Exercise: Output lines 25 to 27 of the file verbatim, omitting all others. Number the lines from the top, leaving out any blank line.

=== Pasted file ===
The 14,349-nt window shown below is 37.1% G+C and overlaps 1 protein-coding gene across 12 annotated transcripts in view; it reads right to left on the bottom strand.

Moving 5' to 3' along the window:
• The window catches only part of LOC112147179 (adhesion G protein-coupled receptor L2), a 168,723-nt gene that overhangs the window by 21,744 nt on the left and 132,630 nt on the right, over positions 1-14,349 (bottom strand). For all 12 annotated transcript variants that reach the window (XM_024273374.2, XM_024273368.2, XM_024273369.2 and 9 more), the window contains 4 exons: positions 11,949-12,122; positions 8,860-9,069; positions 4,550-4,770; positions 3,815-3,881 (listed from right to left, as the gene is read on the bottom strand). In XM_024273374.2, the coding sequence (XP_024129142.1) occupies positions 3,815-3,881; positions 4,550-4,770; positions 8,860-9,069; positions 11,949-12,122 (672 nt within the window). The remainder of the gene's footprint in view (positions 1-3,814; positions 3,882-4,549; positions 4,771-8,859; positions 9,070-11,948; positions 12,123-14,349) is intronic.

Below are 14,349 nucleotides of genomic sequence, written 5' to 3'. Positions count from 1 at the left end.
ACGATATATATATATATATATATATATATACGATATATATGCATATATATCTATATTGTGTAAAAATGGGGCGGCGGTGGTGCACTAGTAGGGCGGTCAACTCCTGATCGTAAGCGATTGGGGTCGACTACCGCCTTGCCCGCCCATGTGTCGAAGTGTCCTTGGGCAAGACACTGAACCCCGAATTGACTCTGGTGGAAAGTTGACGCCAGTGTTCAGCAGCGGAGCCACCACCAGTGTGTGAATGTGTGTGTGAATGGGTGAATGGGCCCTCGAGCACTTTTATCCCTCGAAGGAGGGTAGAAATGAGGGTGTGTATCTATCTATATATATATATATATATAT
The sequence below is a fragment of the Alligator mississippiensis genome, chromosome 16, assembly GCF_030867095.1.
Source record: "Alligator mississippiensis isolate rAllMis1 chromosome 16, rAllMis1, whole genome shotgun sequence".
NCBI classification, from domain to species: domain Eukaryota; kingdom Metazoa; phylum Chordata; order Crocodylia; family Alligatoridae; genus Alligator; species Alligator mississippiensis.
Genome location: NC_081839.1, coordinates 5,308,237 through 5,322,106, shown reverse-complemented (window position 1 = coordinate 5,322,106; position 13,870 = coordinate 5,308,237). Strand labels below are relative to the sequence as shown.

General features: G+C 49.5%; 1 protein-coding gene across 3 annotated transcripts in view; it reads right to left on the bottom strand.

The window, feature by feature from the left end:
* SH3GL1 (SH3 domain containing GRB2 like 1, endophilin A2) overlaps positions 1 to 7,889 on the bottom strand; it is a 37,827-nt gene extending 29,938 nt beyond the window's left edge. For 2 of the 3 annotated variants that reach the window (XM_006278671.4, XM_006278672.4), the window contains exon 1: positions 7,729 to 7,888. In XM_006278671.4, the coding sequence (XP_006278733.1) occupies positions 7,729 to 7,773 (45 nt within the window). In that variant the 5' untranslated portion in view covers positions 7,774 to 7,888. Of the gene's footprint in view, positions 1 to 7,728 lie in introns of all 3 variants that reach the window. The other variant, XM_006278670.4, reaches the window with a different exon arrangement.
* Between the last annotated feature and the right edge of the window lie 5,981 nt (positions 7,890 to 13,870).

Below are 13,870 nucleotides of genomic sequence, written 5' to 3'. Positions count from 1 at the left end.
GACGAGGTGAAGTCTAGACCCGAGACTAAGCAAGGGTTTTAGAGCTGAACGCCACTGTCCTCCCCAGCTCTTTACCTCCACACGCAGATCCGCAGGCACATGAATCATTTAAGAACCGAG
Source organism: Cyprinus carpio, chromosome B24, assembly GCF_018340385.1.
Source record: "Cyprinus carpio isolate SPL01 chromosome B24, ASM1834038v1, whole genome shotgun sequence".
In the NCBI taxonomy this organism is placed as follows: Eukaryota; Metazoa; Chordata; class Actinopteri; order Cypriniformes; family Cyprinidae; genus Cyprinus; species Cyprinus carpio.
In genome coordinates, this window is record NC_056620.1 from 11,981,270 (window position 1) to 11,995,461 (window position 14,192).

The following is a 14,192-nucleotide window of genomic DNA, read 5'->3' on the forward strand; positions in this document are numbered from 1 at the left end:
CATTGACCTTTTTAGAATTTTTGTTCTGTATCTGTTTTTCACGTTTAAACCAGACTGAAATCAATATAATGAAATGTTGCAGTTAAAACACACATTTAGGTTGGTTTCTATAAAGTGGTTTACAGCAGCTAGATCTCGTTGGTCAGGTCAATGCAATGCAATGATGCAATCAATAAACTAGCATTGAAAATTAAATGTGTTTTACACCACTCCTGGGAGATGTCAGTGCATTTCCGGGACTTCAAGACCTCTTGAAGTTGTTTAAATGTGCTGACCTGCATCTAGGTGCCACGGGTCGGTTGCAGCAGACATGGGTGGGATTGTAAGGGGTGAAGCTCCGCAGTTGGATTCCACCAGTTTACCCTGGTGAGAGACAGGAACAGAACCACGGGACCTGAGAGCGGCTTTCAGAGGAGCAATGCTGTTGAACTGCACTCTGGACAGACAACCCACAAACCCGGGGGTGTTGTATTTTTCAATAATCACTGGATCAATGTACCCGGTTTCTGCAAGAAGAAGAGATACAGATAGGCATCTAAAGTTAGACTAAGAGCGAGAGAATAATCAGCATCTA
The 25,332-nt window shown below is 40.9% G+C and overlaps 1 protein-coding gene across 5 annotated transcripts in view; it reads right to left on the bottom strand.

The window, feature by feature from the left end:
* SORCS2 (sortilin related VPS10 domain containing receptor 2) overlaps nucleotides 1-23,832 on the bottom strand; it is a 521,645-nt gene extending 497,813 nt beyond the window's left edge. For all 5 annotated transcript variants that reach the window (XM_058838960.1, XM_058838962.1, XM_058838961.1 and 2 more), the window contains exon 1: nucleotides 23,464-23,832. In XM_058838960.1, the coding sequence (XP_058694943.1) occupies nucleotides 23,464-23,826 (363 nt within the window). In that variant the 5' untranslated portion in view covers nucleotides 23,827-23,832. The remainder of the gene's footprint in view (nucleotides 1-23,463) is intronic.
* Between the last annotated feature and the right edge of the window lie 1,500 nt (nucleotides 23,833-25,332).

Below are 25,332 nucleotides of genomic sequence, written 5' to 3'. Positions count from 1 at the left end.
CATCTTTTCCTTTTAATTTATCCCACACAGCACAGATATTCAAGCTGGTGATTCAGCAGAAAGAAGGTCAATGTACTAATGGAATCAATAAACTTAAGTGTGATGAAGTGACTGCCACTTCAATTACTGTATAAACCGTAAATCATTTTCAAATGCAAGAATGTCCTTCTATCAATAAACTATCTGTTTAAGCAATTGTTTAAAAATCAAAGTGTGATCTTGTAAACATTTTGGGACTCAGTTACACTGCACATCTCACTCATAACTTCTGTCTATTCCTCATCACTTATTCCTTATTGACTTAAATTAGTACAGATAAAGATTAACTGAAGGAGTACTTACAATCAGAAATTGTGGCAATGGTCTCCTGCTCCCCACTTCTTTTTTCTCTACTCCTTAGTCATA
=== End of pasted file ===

* Between the last annotated feature and the right edge of the window lie 1,500 nt (nucleotides 23,833-25,332).

Below are 25,332 nucleotides of genomic sequence, written 5' to 3'. Positions count from 1 at the left end.
CATCTTTTCCTTTTAATTTATCCCACACAGCACAGATATTCAAGCTGGTGATTCAGCAGAAAGAAGGTCAATGTACTAATGGAATCAATAAACTTAAGTGTGATGAAGTGACTGCCACTTCAATTACTGTATAAACCGTAAATCATTTTCAAATGCAAGAATGTCCTTCTATCAATAAACTATCTGTTTAAGCAATTGTTTAAAAATCAAAGTGTGATCTTGTAAACATTTTGGGACTCAGTTACACTGCACATCTCACTCATAACTTCTGTCTATTCCTCATCACTTATTCCTTATTGACTTAAATTAGTACAGATAAAGATTAACTGAAGGAGTACTTACAATCAGAAATTGTGGCAATGGTCTCCTGCTCCCCACTTCTTTTTTCTCTACTCCTTAGTCATA